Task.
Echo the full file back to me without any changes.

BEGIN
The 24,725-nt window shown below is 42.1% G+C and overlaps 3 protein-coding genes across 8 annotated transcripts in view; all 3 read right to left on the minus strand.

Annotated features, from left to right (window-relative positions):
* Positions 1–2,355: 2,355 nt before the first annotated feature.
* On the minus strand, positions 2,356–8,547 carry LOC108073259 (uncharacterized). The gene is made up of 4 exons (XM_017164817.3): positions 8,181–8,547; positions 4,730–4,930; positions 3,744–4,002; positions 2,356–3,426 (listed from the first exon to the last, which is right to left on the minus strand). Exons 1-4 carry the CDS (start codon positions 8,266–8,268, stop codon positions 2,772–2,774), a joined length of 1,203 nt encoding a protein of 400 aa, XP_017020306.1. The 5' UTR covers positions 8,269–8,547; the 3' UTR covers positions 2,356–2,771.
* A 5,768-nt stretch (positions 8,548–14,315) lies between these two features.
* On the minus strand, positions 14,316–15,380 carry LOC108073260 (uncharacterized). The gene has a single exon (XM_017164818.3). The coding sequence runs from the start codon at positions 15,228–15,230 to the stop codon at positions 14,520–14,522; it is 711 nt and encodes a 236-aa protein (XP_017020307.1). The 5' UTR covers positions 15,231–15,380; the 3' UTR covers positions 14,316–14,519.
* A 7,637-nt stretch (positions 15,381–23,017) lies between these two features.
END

The 24,725-nt window shown below is 42.1% G+C and overlaps 3 protein-coding genes across 8 annotated transcripts in view; all 3 read right to left on the minus strand.

Annotated features, from left to right (window-relative positions):
* Positions 1–2,355: 2,355 nt before the first annotated feature.
* On the minus strand, positions 2,356–8,547 carry LOC108073259 (uncharacterized). The gene is made up of 4 exons (XM_017164817.3): positions 8,181–8,547; positions 4,730–4,930; positions 3,744–4,002; positions 2,356–3,426 (listed from the first exon to the last, which is right to left on the minus strand). Exons 1-4 carry the CDS (start codon positions 8,266–8,268, stop codon positions 2,772–2,774), a joined length of 1,203 nt encoding a protein of 400 aa, XP_017020306.1. The 5' UTR covers positions 8,269–8,547; the 3' UTR covers positions 2,356–2,771.
* A 5,768-nt stretch (positions 8,548–14,315) lies between these two features.
* On the minus strand, positions 14,316–15,380 carry LOC108073260 (uncharacterized). The gene has a single exon (XM_017164818.3). The coding sequence runs from the start codon at positions 15,228–15,230 to the stop codon at positions 14,520–14,522; it is 711 nt and encodes a 236-aa protein (XP_017020307.1). The 5' UTR covers positions 15,231–15,380; the 3' UTR covers positions 14,316–14,519.
* A 7,637-nt stretch (positions 15,381–23,017) lies between these two features.